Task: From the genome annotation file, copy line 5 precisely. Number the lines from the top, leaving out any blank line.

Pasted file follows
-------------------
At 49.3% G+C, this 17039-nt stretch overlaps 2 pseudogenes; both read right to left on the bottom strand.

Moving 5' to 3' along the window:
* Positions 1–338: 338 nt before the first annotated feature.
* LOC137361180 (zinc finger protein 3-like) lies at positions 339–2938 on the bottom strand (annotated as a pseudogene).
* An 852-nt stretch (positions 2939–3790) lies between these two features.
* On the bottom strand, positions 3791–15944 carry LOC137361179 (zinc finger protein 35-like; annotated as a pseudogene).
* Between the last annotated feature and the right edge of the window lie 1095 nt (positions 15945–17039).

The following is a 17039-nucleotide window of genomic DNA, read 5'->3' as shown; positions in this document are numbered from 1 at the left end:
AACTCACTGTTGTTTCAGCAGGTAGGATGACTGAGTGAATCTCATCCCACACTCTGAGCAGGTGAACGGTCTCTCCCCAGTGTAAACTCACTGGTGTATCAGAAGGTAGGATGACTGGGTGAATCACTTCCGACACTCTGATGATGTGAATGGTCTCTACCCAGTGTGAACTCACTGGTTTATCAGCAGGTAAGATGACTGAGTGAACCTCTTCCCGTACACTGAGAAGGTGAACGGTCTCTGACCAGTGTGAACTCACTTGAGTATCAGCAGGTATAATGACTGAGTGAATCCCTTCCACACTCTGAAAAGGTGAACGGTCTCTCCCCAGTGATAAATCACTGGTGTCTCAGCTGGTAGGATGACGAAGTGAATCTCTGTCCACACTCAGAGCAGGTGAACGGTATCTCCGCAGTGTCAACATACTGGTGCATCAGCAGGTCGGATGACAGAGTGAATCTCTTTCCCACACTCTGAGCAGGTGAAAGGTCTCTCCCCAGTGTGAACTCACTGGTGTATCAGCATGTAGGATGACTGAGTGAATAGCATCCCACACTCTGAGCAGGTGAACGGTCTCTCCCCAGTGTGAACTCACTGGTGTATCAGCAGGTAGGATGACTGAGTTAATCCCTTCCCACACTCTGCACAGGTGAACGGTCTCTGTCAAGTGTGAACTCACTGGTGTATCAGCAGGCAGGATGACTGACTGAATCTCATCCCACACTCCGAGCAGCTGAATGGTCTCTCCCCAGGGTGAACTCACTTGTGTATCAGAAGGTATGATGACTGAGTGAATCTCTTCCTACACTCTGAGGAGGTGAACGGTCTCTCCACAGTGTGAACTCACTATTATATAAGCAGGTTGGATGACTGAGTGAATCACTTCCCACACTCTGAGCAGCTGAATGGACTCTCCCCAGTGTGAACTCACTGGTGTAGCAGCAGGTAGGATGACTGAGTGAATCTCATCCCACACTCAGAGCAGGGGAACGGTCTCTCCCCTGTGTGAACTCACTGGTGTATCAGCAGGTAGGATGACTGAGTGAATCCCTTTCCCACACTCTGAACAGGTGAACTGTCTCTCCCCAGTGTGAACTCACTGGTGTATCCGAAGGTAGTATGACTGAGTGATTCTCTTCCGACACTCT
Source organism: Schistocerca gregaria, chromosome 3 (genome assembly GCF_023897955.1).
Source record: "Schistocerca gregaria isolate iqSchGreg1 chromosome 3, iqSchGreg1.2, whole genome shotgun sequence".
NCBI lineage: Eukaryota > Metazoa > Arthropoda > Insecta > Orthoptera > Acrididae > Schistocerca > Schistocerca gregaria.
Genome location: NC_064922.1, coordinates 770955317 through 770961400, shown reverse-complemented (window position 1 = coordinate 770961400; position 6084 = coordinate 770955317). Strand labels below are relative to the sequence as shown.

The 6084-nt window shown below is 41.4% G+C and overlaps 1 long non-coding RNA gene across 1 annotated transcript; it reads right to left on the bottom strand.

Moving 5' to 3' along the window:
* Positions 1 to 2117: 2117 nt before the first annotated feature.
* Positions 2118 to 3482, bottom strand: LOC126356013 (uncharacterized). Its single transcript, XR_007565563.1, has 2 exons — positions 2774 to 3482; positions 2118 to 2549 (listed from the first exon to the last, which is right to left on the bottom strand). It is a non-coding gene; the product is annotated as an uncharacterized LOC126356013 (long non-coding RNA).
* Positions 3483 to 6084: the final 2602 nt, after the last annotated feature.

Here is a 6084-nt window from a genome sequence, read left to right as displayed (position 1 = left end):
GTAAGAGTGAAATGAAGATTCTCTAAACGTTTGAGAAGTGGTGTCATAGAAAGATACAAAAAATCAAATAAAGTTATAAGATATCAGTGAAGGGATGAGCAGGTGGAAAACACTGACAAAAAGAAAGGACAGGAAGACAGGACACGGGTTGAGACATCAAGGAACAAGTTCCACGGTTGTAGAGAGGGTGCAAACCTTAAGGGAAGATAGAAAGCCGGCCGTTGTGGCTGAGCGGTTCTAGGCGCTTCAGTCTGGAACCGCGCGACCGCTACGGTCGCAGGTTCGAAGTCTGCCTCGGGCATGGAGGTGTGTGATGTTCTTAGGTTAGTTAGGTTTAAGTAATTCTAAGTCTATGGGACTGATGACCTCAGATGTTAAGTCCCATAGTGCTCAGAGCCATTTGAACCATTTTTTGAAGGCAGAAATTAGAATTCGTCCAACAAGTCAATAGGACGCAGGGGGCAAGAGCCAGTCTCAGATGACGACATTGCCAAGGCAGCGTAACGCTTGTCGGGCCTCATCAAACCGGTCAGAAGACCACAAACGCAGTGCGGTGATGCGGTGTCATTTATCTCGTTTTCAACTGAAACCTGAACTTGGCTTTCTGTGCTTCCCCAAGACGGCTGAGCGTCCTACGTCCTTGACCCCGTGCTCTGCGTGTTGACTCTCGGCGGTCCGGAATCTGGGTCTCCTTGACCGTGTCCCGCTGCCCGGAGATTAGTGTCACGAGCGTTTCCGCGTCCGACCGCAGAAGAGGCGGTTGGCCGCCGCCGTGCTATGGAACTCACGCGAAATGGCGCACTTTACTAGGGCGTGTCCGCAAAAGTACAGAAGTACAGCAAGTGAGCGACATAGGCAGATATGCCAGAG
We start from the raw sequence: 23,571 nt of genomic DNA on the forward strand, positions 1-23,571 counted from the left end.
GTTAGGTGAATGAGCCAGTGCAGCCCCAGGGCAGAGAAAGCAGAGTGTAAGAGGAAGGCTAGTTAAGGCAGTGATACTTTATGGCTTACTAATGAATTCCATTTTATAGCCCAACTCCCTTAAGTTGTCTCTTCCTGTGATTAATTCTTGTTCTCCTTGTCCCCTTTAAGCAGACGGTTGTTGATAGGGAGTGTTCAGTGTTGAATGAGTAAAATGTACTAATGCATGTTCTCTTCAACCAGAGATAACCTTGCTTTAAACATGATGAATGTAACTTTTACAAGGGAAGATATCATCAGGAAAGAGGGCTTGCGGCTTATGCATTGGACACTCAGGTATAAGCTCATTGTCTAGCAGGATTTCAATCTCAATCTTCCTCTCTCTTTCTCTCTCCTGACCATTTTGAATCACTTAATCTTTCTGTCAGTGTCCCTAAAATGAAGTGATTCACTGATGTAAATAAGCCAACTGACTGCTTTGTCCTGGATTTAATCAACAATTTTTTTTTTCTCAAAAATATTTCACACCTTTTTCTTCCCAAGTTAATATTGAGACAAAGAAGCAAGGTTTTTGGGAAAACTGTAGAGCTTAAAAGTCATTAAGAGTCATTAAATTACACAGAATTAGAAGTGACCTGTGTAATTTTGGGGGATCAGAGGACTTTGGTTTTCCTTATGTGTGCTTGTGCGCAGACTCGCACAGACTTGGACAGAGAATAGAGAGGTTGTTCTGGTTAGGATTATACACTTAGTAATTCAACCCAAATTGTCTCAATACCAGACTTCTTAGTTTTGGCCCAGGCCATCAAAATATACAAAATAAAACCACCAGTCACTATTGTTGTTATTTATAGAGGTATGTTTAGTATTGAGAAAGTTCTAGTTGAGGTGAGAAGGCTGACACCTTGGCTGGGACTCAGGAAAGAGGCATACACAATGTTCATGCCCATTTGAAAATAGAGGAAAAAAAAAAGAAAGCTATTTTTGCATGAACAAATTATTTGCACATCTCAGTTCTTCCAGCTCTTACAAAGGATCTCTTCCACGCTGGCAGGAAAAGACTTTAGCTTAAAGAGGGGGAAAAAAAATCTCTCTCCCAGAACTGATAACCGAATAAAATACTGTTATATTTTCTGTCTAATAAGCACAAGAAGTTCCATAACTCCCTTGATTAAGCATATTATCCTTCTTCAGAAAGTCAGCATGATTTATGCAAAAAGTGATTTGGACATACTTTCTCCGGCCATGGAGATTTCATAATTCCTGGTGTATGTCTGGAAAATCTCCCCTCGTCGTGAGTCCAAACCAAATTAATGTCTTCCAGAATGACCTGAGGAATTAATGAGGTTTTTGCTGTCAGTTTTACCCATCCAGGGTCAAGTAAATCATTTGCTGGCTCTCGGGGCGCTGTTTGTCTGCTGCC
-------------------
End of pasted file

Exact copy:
* An 852-nt stretch (positions 2939–3790) lies between these two features.